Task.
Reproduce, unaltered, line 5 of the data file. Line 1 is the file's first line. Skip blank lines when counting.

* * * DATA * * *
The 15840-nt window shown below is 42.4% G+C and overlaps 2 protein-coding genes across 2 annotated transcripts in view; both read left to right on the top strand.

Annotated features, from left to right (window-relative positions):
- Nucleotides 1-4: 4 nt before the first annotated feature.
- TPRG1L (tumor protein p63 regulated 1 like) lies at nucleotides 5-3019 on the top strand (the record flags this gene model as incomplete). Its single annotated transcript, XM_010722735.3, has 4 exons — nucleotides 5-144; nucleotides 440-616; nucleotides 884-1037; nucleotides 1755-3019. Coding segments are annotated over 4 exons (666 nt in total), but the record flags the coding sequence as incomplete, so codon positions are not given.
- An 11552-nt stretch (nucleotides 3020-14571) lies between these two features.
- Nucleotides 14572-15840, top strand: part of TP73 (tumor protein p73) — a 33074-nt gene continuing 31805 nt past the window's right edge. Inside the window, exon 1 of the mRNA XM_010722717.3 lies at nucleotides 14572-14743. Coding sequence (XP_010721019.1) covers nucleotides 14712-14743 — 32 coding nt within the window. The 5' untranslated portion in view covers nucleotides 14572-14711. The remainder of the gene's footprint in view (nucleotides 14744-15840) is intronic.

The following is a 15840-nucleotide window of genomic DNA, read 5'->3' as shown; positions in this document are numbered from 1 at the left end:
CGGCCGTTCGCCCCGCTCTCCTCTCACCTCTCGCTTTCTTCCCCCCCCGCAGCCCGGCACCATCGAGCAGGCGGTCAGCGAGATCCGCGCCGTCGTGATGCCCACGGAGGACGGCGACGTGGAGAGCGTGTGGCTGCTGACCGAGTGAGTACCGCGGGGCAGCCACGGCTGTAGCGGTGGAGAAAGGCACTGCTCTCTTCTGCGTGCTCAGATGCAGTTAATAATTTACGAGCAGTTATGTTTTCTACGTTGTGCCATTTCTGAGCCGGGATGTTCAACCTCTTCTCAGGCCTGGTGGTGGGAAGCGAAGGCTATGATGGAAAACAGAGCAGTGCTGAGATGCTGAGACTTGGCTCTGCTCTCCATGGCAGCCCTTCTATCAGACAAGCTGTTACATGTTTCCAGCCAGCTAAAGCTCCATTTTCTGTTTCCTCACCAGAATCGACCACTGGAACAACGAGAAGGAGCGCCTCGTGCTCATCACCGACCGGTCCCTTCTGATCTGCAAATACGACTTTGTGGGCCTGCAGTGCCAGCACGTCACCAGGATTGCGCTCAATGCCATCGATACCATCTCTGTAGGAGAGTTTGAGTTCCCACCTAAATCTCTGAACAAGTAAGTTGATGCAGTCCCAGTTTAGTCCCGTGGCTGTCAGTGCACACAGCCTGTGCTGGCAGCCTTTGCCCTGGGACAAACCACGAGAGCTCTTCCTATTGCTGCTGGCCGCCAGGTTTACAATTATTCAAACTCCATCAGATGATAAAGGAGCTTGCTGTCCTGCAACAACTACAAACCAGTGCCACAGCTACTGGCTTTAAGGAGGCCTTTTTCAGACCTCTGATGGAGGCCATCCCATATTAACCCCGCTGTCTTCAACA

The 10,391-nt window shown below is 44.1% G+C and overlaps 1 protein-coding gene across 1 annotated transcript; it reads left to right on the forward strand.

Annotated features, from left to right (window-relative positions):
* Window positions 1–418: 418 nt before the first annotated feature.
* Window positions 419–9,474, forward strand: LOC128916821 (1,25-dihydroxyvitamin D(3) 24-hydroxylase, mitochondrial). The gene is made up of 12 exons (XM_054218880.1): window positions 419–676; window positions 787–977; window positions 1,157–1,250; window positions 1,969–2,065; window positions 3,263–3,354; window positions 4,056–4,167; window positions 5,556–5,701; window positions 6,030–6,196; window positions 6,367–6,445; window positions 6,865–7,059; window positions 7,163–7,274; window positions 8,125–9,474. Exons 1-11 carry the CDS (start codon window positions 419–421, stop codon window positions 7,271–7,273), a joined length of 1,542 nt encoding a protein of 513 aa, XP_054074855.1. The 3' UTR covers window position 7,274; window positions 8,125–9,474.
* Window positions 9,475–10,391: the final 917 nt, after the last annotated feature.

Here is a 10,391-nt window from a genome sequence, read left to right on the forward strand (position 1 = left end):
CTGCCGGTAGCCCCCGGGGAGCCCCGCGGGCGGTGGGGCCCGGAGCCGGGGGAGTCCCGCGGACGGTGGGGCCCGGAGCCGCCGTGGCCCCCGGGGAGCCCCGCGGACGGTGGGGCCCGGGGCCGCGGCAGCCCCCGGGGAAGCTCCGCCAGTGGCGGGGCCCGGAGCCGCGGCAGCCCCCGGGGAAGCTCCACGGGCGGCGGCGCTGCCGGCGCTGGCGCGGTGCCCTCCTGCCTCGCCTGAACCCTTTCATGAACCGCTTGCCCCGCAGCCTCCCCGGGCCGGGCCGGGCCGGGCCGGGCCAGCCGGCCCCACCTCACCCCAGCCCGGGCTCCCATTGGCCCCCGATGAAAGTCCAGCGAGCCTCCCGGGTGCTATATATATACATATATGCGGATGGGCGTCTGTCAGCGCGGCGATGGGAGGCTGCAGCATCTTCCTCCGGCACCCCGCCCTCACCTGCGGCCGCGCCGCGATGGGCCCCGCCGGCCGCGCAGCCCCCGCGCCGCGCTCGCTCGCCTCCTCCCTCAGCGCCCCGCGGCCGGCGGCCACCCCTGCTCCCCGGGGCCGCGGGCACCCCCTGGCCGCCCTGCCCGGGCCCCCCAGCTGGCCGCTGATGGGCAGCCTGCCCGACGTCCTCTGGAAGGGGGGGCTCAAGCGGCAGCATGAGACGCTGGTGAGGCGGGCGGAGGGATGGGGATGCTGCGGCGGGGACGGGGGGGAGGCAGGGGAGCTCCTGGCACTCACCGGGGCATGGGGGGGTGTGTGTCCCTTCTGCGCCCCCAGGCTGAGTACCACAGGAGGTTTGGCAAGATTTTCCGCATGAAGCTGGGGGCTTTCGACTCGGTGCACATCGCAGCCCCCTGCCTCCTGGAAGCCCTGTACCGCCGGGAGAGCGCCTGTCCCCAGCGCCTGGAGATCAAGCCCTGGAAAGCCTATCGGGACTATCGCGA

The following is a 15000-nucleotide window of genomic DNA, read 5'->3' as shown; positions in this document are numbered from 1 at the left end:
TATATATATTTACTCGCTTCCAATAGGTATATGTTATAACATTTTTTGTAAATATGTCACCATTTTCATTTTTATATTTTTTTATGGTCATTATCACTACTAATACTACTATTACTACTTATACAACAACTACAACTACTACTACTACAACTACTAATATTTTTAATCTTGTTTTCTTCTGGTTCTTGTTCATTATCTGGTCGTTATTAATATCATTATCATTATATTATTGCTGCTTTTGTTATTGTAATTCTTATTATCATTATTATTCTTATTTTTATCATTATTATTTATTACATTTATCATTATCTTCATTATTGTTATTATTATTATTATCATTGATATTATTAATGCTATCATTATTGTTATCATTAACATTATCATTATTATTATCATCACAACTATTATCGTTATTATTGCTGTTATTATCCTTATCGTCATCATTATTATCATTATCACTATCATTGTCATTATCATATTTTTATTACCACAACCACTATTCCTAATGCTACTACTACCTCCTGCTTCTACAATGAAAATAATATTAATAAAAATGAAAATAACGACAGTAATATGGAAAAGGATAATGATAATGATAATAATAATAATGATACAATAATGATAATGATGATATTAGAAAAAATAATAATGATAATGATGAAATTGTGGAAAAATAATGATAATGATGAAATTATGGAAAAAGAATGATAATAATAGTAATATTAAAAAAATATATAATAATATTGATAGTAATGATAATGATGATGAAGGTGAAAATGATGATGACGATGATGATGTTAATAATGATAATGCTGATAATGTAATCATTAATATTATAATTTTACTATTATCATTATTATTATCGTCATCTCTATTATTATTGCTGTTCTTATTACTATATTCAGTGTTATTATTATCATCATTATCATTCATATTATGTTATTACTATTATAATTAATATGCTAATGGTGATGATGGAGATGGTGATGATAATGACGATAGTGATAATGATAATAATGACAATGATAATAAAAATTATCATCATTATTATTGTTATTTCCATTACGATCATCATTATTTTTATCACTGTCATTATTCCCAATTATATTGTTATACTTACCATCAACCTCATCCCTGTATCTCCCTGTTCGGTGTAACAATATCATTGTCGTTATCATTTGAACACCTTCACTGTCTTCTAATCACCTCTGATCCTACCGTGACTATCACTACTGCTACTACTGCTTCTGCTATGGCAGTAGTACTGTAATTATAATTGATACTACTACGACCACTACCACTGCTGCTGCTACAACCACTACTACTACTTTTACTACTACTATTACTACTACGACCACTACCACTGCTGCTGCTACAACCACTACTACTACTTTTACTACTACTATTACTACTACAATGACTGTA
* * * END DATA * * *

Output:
- An 11552-nt stretch (nucleotides 3020-14571) lies between these two features.